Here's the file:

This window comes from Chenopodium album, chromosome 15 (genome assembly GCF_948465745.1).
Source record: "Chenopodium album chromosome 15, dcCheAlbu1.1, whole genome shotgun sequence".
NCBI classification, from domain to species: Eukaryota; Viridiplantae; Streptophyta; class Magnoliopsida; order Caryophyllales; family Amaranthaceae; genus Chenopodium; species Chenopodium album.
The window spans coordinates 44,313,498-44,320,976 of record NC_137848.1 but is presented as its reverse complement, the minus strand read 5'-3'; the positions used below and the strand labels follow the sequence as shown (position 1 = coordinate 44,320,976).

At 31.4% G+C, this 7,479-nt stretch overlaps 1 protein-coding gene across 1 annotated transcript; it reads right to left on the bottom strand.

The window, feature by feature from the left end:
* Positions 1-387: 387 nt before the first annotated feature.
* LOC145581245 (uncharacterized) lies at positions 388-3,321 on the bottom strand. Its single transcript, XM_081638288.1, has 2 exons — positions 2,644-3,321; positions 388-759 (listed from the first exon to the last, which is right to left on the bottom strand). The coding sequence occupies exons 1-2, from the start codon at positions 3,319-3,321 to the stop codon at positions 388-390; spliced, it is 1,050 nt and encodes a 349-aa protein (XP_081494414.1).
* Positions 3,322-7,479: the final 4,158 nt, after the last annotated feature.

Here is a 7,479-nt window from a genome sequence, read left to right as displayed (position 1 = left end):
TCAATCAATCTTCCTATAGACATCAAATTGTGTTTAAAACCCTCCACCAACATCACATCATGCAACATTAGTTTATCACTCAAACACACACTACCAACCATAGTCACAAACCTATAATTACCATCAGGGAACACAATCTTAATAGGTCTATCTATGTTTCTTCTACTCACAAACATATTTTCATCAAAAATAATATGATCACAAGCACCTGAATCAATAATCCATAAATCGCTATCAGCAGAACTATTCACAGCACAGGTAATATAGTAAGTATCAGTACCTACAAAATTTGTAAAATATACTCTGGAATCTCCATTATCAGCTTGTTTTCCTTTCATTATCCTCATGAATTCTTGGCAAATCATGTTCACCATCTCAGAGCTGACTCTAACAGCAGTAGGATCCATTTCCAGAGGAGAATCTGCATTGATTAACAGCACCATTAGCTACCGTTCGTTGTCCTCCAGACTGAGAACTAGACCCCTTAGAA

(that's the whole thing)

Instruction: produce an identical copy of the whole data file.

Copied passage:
This window comes from Chenopodium album, chromosome 15 (genome assembly GCF_948465745.1).
Source record: "Chenopodium album chromosome 15, dcCheAlbu1.1, whole genome shotgun sequence".
NCBI classification, from domain to species: Eukaryota; Viridiplantae; Streptophyta; class Magnoliopsida; order Caryophyllales; family Amaranthaceae; genus Chenopodium; species Chenopodium album.
The window spans coordinates 44,313,498-44,320,976 of record NC_137848.1 but is presented as its reverse complement, the minus strand read 5'-3'; the positions used below and the strand labels follow the sequence as shown (position 1 = coordinate 44,320,976).

At 31.4% G+C, this 7,479-nt stretch overlaps 1 protein-coding gene across 1 annotated transcript; it reads right to left on the bottom strand.

The window, feature by feature from the left end:
* Positions 1-387: 387 nt before the first annotated feature.
* LOC145581245 (uncharacterized) lies at positions 388-3,321 on the bottom strand. Its single transcript, XM_081638288.1, has 2 exons — positions 2,644-3,321; positions 388-759 (listed from the first exon to the last, which is right to left on the bottom strand). The coding sequence occupies exons 1-2, from the start codon at positions 3,319-3,321 to the stop codon at positions 388-390; spliced, it is 1,050 nt and encodes a 349-aa protein (XP_081494414.1).
* Positions 3,322-7,479: the final 4,158 nt, after the last annotated feature.

Here is a 7,479-nt window from a genome sequence, read left to right as displayed (position 1 = left end):
TCAATCAATCTTCCTATAGACATCAAATTGTGTTTAAAACCCTCCACCAACATCACATCATGCAACATTAGTTTATCACTCAAACACACACTACCAACCATAGTCACAAACCTATAATTACCATCAGGGAACACAATCTTAATAGGTCTATCTATGTTTCTTCTACTCACAAACATATTTTCATCAAAAATAATATGATCACAAGCACCTGAATCAATAATCCATAAATCGCTATCAGCAGAACTATTCACAGCACAGGTAATATAGTAAGTATCAGTACCTACAAAATTTGTAAAATATACTCTGGAATCTCCATTATCAGCTTGTTTTCCTTTCATTATCCTCATGAATTCTTGGCAAATCATGTTCACCATCTCAGAGCTGACTCTAACAGCAGTAGGATCCATTTCCAGAGGAGAATCTGCATTGATTAACAGCACCATTAGCTACCGTTCGTTGTCCTCCAGACTGAGAACTAGACCCCTTAGAA